Reed Whittemore: “When we were short of money, we paid off our poets with fine Italian cravats.”

From The Writer’s Almanac:

Today is the birthday of the former U.S. poet laureate Reed Whittemore. When he was a 20-year-old English major at Yale, hee co-founded a literary magazine called Furioso, which published poems by Ezra Pound, E.E. Cummings, Marianne Moore, William Carlos Williams, and Wallace Stevens. The magazine’s co-founder was James Angleton, Whittemore’s roommate; Angleton would go on to serve as the CIA’s counterintelligence chief. The magazine didn’t have much money, so contributors weren’t always paid with currency: “When we were short of money, which was most of the time, we paid off our poets with fine Italian cravats from the stock that the Angleton haberdasher in Italy kept replenishing,” Whittemore recalled.

He published 11 volumes of poetry, a memoir (Against the Grain), and a biography (William Carlos Williams, Poet from Jersey). His books include Heroes and Heroines; An American Takes a Walk; The Fascination of the Abomination: Poems, Stories, and Essays; and The Mother’s Breast and the Father’s House, which was nominated for the National Book Award.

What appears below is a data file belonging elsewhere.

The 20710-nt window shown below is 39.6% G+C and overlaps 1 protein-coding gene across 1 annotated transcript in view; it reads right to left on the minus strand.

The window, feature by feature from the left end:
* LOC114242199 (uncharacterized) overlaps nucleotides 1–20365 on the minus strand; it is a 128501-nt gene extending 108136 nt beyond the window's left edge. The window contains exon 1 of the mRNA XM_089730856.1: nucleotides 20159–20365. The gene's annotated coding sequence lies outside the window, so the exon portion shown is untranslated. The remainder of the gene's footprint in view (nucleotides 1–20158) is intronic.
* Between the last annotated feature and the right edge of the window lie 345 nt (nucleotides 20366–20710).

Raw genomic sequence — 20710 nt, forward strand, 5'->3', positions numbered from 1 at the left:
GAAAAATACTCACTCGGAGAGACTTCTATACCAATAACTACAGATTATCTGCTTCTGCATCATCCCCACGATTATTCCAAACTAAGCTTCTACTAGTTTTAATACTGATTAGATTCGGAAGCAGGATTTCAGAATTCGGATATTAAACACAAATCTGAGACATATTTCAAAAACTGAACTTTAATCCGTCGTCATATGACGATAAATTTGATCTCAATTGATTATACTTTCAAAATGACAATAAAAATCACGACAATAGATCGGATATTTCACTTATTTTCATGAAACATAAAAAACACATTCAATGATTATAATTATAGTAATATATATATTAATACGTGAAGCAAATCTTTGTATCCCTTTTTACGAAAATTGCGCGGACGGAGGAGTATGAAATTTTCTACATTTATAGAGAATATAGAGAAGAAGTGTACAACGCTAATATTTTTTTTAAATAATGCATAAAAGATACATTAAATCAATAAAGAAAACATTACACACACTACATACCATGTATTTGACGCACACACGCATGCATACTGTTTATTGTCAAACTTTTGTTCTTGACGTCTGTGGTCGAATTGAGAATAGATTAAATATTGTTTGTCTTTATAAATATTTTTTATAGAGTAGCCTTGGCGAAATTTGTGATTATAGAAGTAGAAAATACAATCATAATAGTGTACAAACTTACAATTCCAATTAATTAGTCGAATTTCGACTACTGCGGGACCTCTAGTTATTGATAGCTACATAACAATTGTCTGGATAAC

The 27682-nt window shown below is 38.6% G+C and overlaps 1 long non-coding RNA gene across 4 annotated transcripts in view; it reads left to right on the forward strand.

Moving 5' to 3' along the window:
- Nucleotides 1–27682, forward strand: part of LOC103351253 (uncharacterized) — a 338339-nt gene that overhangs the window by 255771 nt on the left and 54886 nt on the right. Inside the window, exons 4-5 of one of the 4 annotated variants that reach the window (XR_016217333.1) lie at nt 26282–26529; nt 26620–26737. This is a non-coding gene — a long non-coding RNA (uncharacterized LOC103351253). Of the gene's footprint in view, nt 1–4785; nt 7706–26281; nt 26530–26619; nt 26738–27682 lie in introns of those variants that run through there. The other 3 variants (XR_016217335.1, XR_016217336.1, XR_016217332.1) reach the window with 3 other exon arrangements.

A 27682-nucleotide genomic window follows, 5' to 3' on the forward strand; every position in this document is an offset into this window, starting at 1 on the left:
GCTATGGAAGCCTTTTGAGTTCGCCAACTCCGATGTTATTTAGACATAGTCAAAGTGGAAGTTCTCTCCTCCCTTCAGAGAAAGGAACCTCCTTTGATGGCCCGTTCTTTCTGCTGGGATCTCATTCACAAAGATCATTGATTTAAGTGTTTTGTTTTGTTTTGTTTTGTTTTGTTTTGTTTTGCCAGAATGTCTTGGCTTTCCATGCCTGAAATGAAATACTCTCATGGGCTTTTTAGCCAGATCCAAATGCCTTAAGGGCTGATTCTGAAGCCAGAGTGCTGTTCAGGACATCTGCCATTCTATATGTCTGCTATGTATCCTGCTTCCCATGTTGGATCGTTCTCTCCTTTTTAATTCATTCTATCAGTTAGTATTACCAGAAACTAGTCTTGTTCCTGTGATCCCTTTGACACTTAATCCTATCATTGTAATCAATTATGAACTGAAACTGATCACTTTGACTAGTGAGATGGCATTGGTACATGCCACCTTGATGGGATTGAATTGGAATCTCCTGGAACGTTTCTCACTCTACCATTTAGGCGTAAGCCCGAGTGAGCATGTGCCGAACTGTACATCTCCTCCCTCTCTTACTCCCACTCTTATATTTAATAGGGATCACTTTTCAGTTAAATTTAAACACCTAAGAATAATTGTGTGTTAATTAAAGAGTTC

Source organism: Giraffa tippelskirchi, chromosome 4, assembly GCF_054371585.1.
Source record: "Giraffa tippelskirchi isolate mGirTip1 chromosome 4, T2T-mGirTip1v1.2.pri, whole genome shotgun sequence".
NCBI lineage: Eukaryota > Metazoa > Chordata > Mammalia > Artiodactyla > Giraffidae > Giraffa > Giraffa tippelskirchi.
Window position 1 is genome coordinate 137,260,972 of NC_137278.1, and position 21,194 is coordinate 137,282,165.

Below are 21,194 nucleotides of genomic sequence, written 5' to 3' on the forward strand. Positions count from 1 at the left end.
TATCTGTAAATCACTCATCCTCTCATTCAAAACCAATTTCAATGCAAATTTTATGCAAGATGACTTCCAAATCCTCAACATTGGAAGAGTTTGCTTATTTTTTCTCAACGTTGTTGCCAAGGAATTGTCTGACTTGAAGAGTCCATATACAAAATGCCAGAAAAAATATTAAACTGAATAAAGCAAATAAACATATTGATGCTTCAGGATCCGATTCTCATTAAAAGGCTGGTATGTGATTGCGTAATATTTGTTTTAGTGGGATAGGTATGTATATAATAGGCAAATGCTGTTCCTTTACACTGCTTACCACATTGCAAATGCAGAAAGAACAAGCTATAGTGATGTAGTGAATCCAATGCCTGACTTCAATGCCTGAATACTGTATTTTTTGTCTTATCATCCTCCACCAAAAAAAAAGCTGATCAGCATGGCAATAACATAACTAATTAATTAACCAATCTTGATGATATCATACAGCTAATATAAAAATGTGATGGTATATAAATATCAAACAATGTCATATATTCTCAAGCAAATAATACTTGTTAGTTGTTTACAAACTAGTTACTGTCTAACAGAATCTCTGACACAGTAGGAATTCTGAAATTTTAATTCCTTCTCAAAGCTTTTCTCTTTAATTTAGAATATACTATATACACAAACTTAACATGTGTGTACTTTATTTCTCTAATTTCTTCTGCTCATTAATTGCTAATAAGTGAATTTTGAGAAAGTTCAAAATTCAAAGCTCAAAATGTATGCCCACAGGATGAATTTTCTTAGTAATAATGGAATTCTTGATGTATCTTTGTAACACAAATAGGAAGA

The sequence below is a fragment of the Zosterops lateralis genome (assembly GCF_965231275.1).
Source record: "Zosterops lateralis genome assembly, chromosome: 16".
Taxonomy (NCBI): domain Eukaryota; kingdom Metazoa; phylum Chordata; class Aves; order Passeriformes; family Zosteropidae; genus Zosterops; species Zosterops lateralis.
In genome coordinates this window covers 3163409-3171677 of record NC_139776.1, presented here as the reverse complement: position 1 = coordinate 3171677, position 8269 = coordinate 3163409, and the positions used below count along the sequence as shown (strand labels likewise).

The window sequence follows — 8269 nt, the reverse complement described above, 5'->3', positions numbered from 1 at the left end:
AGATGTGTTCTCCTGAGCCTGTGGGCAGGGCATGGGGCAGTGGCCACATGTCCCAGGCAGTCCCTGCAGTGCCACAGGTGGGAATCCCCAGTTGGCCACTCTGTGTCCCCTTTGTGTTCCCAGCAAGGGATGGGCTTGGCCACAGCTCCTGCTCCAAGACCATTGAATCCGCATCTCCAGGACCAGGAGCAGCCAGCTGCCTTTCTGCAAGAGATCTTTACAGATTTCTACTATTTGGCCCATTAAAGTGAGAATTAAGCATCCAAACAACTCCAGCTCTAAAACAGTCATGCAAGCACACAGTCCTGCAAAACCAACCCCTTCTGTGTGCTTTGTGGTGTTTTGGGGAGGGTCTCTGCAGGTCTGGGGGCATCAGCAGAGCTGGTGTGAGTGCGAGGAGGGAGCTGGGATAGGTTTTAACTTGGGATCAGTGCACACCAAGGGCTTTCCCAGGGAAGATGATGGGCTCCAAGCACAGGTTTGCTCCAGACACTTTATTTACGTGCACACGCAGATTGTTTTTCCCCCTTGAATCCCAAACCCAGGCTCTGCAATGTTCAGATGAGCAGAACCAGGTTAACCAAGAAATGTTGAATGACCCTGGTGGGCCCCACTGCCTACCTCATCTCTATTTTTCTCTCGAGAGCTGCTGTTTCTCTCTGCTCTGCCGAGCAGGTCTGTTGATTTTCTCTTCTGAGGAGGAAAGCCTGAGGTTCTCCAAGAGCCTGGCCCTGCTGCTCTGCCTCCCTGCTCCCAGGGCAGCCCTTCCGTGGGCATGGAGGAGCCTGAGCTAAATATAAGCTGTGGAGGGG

Whittemore on writing: “When I look at history, literary and social, I find that I side pretty steadily with history’s eccentrics. I don’t mean all the mad astrologists and mystics […] but simply the mundane eccentrics who have stood on the sidelines with the game in progress, and made frosty remarks instead of cheering.”

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